Mum seemed to be there for hours and during my wait a couple of the staff came over to me to chat for a while. I think they must have felt sorry for me having to sit there all that time waiting for my mother, but little did they know I was loving every minute of it! A younger man came over and asked if I was fed up with waiting. I told him I didn’t mind and with that he said I could go through to the staff room to have a drink with him. I jumped at the chance and walked across the salon floor as if I’d been working there for years. The look on my mother’s face when she saw me was a picture! My memory of the staff room is that it was full of, what seemed to me, beautiful men and women. They were having their lunch and I remember they were very nice to me. They offered me a drink and food but I only took the drink. They were all talking about a customer’s hair and what they were going to do with it. I wouldn’t have minded if I never went home again and I never gave poor Carol a second thought. I was hooked and knew from that moment on I was going to be a hairdresser even if it killed me. When mum finally did appear she walked over to me in the reception.
‘I bet you never thought I’d be that long did you? Well, it serves you right for being fucking ill. Next time you’ll go to school won't you?’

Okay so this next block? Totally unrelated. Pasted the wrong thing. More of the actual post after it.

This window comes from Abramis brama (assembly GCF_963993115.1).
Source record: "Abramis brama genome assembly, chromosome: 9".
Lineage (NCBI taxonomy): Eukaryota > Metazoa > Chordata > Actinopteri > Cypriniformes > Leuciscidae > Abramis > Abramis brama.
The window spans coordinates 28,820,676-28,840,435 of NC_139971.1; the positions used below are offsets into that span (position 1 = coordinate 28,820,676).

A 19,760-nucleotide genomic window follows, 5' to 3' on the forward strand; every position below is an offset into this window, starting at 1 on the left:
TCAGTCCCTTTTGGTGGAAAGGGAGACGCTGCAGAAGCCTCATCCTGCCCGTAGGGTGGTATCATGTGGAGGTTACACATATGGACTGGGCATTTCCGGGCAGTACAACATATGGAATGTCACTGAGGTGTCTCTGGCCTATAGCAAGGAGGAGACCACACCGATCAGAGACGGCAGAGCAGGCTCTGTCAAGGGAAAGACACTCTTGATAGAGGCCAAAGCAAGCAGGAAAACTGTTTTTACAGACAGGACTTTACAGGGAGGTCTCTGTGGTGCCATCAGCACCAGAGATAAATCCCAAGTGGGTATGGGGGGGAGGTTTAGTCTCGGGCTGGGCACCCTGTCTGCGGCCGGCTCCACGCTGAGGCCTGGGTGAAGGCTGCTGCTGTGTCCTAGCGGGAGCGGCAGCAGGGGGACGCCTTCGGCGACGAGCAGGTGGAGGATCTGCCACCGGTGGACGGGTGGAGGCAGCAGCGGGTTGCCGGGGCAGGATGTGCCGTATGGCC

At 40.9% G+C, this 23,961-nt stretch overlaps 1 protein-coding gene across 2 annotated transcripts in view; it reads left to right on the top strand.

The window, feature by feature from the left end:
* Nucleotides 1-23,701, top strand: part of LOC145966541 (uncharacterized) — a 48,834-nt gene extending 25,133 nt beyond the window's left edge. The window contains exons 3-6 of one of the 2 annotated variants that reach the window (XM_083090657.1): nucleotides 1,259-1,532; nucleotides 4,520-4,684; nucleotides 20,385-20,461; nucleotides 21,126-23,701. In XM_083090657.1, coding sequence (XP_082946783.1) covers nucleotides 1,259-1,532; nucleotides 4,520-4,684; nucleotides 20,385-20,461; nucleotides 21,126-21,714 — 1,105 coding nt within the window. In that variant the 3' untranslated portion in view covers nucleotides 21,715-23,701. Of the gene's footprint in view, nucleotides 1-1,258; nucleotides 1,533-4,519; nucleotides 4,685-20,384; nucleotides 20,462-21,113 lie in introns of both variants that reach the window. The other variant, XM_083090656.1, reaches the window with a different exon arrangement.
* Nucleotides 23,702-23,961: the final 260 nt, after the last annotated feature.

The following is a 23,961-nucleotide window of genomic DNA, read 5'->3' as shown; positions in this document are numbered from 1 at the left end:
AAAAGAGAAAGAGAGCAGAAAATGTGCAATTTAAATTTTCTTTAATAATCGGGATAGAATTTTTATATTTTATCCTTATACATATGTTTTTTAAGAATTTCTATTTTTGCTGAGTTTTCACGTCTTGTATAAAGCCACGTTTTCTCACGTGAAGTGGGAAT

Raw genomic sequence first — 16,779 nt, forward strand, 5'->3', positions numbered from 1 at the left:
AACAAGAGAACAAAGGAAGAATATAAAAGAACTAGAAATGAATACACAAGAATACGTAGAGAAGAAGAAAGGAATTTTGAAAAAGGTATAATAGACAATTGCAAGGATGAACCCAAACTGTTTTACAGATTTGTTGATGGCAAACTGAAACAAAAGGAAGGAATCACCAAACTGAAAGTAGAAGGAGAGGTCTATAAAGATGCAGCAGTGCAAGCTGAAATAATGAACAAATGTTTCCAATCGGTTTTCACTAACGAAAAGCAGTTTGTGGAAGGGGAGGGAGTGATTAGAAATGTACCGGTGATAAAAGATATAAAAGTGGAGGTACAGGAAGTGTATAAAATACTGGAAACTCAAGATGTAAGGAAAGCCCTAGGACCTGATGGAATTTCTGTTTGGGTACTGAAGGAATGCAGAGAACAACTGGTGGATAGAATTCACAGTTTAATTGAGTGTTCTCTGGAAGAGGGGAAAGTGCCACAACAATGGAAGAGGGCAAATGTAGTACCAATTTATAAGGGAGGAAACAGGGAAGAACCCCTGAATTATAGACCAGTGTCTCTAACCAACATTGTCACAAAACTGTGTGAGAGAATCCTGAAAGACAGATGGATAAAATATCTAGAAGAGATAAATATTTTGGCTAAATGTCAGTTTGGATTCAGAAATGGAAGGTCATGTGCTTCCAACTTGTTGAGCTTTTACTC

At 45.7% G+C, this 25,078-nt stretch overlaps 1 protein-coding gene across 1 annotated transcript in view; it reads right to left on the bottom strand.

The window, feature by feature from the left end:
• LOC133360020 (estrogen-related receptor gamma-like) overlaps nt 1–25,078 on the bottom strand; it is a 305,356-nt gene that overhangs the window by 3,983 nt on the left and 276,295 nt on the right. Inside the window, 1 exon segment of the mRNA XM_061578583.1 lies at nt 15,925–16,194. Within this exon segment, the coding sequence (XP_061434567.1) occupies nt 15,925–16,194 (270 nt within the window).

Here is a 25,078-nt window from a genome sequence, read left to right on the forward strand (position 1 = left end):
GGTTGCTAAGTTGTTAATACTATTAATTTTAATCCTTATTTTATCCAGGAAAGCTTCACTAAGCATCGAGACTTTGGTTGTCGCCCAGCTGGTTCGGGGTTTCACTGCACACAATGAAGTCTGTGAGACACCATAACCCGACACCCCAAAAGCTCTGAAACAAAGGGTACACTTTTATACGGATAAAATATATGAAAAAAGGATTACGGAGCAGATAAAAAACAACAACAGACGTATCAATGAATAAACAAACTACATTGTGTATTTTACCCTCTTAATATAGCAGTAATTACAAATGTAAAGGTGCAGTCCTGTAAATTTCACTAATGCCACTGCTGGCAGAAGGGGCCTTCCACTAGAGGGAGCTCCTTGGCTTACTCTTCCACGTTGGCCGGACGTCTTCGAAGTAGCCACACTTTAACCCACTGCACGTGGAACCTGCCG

She actually thought she had taught me a lesson but little did she know she had just given me the best thing she would ever give me in my whole life, and that was an introduction to hairdressing. Strangely, she told me to stand outside while she went and paid. At first I couldn’t understand why but later on I soon found out it was because her hair cut had cost so much money. If I’d seen this and told Dad it would not only be me who’d have been ill because he’d have killed her!
I never found school easy. I don’t know why and I don’t want to blame anyone, but I found nearly ever topic so difficult to understand. I hated reading, writing, spelling, maths and sport. When I look back I thank God I found hairdressing because without it I don’t know what I would have done. I was always being sent out of class for not doing as I was told and when I did try to tell the teachers that I simply couldn’t do the work it only made things worse. There were some teachers who knew full well I struggled but insisted on asking me to read aloud to the whole class. I remember just standing there one day with the teacher shouting at me to read. The more I looked at the pages of this book the more I couldn’t work any of it out, and so the tears slowly ran down my face. It was embarrassing but at the same time a relief when this teacher told me to get out of his class as I was ‘thick as shit’ and he couldn’t do anything with me any more. I did tell my parents, but after laughing they just told me to piss off and go and play out. Some back up they were!
My father had his own business recycling waste paper which earned him a lot of money, but the majority of this went to support the local pub (or his office as he would say).When my brother Tommy left school he went straight to work for my dad. Everyone else in my family either worked for Smiths crisps or Paxo stuffing and I didn’t want to work in a factory. The lucky ones got a job working in the Mr Kipling factory making cakes, and once you were in there I was told you had a job for life. My sister was considered one of the lucky ones when she started working there. I would go and meet her from work and see hundreds of people coming out after their shift. They wore white coats and had silly looking hats. Well if that was a job for life I’d think, God help me.